National Writing Project

Writing Our Future Project

Letters to the Next President 2.0

Letters to the Next President 2.0 was a reboot of the large-scale youth participation project sponsored by the National Writing Project and Google during the 2008 election. In 2008 over 10,000 young people from across 800 schools took up the challenge of identifying, researching, and writing publicly about issues that mattered to them, their families, and their communities. With support from teachers and mentors, the resulting websites, news coverage, and publications brought the voices of young people into the public discourse and invited young people around the country to write letters to the future president about their concerns, hopes, and perspectives.

In 2016, NWP and KQED partnered to open up the Letters to the Next President writing and publishing experience to a next generation of young people and the educators who work with them—but this time did so with the expanded array of tools and technologies young people have at their disposal.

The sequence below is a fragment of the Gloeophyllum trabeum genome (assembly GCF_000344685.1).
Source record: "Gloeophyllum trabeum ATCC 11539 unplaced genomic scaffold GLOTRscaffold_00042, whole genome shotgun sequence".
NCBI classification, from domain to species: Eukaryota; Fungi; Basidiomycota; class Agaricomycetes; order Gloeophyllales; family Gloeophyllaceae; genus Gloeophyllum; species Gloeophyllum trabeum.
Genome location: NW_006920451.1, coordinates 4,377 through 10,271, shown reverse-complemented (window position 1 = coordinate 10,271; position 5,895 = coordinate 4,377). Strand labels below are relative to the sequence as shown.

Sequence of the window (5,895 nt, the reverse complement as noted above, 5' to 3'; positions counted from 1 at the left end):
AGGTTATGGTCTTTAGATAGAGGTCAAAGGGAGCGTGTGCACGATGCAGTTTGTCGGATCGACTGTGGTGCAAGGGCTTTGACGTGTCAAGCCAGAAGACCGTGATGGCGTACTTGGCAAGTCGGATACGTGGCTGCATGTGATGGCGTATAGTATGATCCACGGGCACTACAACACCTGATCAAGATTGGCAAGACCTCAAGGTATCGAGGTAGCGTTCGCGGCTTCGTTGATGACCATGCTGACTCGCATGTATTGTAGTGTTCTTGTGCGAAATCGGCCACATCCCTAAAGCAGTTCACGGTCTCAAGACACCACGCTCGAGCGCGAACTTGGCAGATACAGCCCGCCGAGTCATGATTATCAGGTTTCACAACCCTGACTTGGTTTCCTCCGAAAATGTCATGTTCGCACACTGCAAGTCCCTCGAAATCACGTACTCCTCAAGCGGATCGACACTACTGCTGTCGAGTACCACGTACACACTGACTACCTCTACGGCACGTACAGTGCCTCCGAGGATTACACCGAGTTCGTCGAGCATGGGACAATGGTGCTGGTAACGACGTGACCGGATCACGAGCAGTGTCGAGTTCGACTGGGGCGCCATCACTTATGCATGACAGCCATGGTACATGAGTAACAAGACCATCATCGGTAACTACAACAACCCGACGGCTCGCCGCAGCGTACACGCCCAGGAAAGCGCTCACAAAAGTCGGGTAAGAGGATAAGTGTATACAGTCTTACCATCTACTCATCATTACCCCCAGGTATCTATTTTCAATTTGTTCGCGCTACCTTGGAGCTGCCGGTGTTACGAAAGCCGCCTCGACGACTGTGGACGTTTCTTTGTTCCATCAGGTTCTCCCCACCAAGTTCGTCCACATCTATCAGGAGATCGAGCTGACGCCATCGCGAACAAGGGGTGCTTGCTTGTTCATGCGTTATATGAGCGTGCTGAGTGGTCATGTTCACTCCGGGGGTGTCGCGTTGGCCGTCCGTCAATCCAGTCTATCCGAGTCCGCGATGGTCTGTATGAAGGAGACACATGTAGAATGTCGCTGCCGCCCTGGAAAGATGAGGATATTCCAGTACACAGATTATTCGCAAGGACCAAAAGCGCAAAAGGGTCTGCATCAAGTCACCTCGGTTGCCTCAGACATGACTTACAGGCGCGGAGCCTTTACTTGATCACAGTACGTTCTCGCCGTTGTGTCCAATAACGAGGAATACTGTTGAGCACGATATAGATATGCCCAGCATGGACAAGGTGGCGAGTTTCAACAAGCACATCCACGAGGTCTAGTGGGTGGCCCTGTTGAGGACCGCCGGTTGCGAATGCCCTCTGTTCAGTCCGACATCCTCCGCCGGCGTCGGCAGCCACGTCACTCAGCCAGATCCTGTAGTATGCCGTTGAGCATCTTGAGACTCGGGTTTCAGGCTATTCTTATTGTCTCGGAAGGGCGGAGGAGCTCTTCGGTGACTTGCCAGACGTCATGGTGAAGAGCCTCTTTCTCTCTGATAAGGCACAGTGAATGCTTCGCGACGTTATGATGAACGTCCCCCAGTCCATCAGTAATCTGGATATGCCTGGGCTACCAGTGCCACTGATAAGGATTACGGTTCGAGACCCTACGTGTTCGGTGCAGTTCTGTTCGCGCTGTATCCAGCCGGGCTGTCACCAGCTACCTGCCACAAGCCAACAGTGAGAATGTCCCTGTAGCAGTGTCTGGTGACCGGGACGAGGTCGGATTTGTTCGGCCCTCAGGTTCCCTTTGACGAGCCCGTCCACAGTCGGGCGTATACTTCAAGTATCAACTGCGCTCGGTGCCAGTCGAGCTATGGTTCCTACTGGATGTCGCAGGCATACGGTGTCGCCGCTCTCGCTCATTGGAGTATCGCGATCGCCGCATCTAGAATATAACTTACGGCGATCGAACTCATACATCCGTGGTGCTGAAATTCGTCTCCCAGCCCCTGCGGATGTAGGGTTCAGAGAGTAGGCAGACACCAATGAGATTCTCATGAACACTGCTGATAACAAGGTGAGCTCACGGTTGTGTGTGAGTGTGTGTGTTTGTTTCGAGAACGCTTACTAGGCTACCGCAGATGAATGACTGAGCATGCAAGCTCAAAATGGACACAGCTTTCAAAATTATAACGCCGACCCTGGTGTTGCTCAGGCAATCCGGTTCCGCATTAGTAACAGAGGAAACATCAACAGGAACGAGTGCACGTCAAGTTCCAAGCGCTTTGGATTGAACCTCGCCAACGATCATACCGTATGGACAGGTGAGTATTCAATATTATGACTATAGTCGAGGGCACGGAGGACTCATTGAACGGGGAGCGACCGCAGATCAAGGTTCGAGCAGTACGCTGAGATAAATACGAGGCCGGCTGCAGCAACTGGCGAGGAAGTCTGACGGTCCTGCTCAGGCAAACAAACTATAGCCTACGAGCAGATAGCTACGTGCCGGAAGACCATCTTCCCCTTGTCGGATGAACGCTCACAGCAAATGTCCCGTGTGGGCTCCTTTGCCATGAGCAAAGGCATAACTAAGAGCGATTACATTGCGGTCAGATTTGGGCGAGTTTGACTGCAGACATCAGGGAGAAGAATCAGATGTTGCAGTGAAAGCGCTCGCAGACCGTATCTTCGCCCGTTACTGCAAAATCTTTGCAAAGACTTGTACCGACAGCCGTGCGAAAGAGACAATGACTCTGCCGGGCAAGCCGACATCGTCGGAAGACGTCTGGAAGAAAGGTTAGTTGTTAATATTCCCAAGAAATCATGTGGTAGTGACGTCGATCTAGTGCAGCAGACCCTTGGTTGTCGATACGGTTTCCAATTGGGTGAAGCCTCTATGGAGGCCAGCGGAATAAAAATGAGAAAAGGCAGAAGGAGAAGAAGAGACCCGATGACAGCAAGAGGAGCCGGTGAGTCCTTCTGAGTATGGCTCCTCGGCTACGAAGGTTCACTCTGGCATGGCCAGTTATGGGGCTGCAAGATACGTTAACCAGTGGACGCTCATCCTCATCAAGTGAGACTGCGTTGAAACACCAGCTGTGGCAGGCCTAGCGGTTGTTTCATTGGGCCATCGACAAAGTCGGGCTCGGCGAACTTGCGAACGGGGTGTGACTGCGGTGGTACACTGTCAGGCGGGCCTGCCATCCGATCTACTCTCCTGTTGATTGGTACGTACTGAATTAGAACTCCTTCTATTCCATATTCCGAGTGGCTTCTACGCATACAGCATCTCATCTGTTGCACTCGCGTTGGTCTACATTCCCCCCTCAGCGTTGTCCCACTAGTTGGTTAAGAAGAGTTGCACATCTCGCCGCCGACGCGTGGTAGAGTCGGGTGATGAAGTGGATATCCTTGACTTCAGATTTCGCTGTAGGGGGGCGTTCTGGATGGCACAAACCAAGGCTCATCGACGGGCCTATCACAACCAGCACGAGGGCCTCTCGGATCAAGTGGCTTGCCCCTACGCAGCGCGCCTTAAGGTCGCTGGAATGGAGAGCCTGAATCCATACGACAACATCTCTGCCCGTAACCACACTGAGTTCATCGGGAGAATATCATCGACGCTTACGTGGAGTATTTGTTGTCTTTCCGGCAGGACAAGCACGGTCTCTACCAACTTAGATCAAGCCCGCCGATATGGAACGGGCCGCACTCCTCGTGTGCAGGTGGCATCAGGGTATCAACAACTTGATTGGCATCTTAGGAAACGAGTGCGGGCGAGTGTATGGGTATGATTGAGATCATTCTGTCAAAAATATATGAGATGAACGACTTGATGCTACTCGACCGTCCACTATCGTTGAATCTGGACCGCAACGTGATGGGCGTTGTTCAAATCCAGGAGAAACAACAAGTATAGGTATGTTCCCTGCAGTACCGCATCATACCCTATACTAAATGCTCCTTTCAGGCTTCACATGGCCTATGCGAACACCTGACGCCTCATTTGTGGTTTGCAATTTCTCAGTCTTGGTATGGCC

How L2P 2.0 Worked

L2P 2.0 started by supporting teachers and mentors thinking about how to engage their students in the 2016 election. Throughout the Spring and Summer 2016, L2P 2.0 gathered a wide range of partners to provide resources, host live conversations, and point to technology tools that educators could use with the young people they worked with. The L2P 2.0 monthly bulletins , as well as the Letters to the Next President 2.0 website, was the educator's guide to what was coming up. All were encouraged to participate and were welcomed to contribute to the community discussions on social media. The hashtag used was #2nextprez .

Then, after the conventions concluded and candidates were chosen, the attention turned to the young people (13–18). What did the young people in our communities want to say to the next President of the United States?

In late July 2016, L2P 2.0 launched the Letters to the Next President showcase site where young people 13–18 were invited to publish their writing or multimedia work to share their perspectives on issues and topics most important to them with readers from around the country. The site was open for publication by youth up until election day, and remained open to promote and highlight youth voice and work into the inaugural year.


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